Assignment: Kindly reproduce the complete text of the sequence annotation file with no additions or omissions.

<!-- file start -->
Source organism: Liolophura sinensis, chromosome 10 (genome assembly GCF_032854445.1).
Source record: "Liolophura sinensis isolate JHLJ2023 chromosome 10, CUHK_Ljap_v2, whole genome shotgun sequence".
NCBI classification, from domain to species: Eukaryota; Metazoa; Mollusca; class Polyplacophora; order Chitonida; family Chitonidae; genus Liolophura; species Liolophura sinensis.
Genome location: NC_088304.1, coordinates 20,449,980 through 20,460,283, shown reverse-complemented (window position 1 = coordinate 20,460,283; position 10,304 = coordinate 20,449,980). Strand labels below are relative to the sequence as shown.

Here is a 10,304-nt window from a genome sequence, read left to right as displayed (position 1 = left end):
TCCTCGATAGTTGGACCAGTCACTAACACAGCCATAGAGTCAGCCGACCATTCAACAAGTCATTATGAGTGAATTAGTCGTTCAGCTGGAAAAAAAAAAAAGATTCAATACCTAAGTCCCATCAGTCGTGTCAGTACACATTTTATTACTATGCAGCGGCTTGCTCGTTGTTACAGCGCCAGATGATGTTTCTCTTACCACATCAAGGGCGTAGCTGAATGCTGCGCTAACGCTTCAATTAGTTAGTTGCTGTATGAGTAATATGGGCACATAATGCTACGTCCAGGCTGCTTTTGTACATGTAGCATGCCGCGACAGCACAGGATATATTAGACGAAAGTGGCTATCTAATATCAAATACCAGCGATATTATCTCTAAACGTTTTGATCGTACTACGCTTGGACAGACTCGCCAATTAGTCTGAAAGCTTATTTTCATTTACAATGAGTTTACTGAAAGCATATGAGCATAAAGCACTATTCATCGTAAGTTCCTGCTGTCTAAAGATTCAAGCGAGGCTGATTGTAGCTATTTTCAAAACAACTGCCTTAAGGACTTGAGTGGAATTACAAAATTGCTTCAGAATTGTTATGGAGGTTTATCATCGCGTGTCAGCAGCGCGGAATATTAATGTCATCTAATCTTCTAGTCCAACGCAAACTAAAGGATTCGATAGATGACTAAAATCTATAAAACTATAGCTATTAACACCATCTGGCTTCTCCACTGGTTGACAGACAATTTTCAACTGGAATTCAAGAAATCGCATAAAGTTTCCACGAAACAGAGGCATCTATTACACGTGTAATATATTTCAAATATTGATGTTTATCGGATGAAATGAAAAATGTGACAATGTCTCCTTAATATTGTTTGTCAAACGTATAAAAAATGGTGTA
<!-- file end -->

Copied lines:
Source organism: Liolophura sinensis, chromosome 10 (genome assembly GCF_032854445.1).
Source record: "Liolophura sinensis isolate JHLJ2023 chromosome 10, CUHK_Ljap_v2, whole genome shotgun sequence".
NCBI classification, from domain to species: Eukaryota; Metazoa; Mollusca; class Polyplacophora; order Chitonida; family Chitonidae; genus Liolophura; species Liolophura sinensis.
Genome location: NC_088304.1, coordinates 20,449,980 through 20,460,283, shown reverse-complemented (window position 1 = coordinate 20,460,283; position 10,304 = coordinate 20,449,980). Strand labels below are relative to the sequence as shown.

Here is a 10,304-nt window from a genome sequence, read left to right as displayed (position 1 = left end):
TCCTCGATAGTTGGACCAGTCACTAACACAGCCATAGAGTCAGCCGACCATTCAACAAGTCATTATGAGTGAATTAGTCGTTCAGCTGGAAAAAAAAAAAAGATTCAATACCTAAGTCCCATCAGTCGTGTCAGTACACATTTTATTACTATGCAGCGGCTTGCTCGTTGTTACAGCGCCAGATGATGTTTCTCTTACCACATCAAGGGCGTAGCTGAATGCTGCGCTAACGCTTCAATTAGTTAGTTGCTGTATGAGTAATATGGGCACATAATGCTACGTCCAGGCTGCTTTTGTACATGTAGCATGCCGCGACAGCACAGGATATATTAGACGAAAGTGGCTATCTAATATCAAATACCAGCGATATTATCTCTAAACGTTTTGATCGTACTACGCTTGGACAGACTCGCCAATTAGTCTGAAAGCTTATTTTCATTTACAATGAGTTTACTGAAAGCATATGAGCATAAAGCACTATTCATCGTAAGTTCCTGCTGTCTAAAGATTCAAGCGAGGCTGATTGTAGCTATTTTCAAAACAACTGCCTTAAGGACTTGAGTGGAATTACAAAATTGCTTCAGAATTGTTATGGAGGTTTATCATCGCGTGTCAGCAGCGCGGAATATTAATGTCATCTAATCTTCTAGTCCAACGCAAACTAAAGGATTCGATAGATGACTAAAATCTATAAAACTATAGCTATTAACACCATCTGGCTTCTCCACTGGTTGACAGACAATTTTCAACTGGAATTCAAGAAATCGCATAAAGTTTCCACGAAACAGAGGCATCTATTACACGTGTAATATATTTCAAATATTGATGTTTATCGGATGAAATGAAAAATGTGACAATGTCTCCTTAATATTGTTTGTCAAACGTATAAAAAATGGTGTA